Pattern Matching In Scala | Basic & Advanced Pattern Match

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Pattern Matching is one of the most powerful features in SCALA. Unlike in C, C++, JAVA we have a switch statement, Scala has a rich set of “patterns” for matching. So, In this blog, we’ll discuss various types of pattern matching followed by some advanced concepts in Pattern Matching in Scala.

Pattern Matching In Scala –

Pattern Matching is a mechanism of checking a value against a Pattern. It gives a way of checking the given sequence of tokens for the presence of a specific pattern. Here, we match expressions against a pattern.

Compared to the ‘switch’ in C++, C, JAVA, there’s no fall through to the next alternative in Scala pattern matching. A Match error is thrown when no pattern matches.

Types of Pattern Matching in Scala –

WildCard Pattern –

This type of pattern is used to match against any case or any object. It doesn’t depend upon the types or value of the pattern rather than it allows to match all types of objects. But it is recommended to use such type of pattern as an alternative.

Variable Pattern –

This type of Pattern is quite similar to the WildCard Pattern but in this pattern matching, we are allowed to bound the value of an object to a variable so that we can use the value wherever required.

Typed Pattern –

Variable Patterns can be used to bound objects to a variable but what if, we need to bound the variable to a specific data type. Then, Typed Pattern comes into the picture. Here, we bound those object-mapped variables to specific data types.

Constant Pattern –

As the name suggests, matching against the Constant. This type of Pattern is used to match a pattern against a Constant.

Stable Pattern –

Likewise, we have Constant Pattern, where the pattern matching is done against a Constantbut what if the constant is being declared somewhere in program. Then in such case we’ll use Stable Pattern to match against a variable. In case we are gonna use ‘“’ symbol for the same.

Tuple Pattern –

Till now we have discovered how to do a pattern matching in different ways but only for a single value or object but what if we have multiple number of objects or values to match against a pattern. Such type of Pattern Matching can be done through Tuple Pattern Matching.

Constructor Pattern –

Case Class which is one of most beautiful feature of Scala to work on. For Pattern matching the same, we use Constructor Pattern Matching.

Sequence Pattern –

This type of Pattern is used when expression needs to matched against a Sequence with some particular cases.

Pattern Alternatives –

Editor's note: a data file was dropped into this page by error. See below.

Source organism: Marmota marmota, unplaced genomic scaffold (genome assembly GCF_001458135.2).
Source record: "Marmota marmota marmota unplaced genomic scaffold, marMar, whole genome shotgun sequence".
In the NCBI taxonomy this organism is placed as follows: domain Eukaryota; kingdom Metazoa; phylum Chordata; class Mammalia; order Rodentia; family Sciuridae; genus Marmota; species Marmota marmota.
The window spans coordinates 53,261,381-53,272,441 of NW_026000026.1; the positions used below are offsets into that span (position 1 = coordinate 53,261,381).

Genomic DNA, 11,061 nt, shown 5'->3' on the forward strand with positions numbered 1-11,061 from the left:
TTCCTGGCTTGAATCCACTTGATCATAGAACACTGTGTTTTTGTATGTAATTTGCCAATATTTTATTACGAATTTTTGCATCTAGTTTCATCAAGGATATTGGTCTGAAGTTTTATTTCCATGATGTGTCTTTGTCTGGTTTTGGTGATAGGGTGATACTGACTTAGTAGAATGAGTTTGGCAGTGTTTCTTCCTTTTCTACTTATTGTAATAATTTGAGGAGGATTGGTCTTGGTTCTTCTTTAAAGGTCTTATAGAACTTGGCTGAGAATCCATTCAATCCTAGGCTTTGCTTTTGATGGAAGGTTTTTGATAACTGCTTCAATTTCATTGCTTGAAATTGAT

What happens is if you have a number of cases to handle in a pattern matching and somehow some cases have the same actions to perform then we can do this through Pattern Alternatives. With the help of this, we can perform the same action in different cases in a single case.

Pattern Binders –

Now, we have another scenario where we have to bind the entire case class into a single variable. In such cases, we’ll use the pattern binders to bound the case class into a single variable and thus we can use the variable wherever required.

Advance Concepts in Pattern Matching in Scala

Till now we have learned how to deal with different types of pattern matching in Scala. But what if we have to match a class or on basis of any of its parameters.

Let’s take an example of a class to demonstrate the same.

class Employees (val name: String, val age: Inr, val id: Int)

In order to do Pattern Matching on class, we’ll first declare an object with any name i.e. no constraint with the class name. After declaring an object, we are gonna use a method named unapply with instantiating the object of class as shown below –

object Employee{

  def unapply(employees: Employees) : Option[(String, Int, Int)] =

    Some((employees.name, employees.age, employees.Id))

}

This unapply method returns an option of tupples with some values, (later on, will also discuss the custom return type of unapply method in some another blog). Now, that’s all to do. Let’s do the pattern matching of a class using the object which we have created as shown –

val Employee1 = new Employees("Knolder", 22, 1471)

Employee1 match {
  case Employee(name, age, id) => println(s"name is ${name} age is $age id is $id")
}

So, what we have done is, we have created an object of class Employees as Employee1 with name as ‘Knolder’, age as ’22’ and id as ‘1471’. And after doing so, we are performing pattern matching on it and this time the case we’ll use to do so will be the object Employee. In the same way we also can do matching on some specific params of the class, rather than doing on the entire class.

Conclusion –

So, in this blog we have discussed about all the basic types of pattern matching in Scala, also we have learned a bit deeper by doing it on a class using a unapply method.

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Written by 

Kuldeepak Gupta is a passionate software consultant at Knoldus Inc. Knoldus does niche Reactive and Big Data product development on Scala, Spark, and Functional Java. His current passions include utilizing the power of Scala, Akka, and Play to make Reactive and Big Data systems. He is a self-motivated, enthusiastic person who is recognized as a good team player, dedicated, responsible professional, and a technology enthusiast. His hobbies include playing hockey, participating in Political debates, Reading Tech blogs, and listening to songs.

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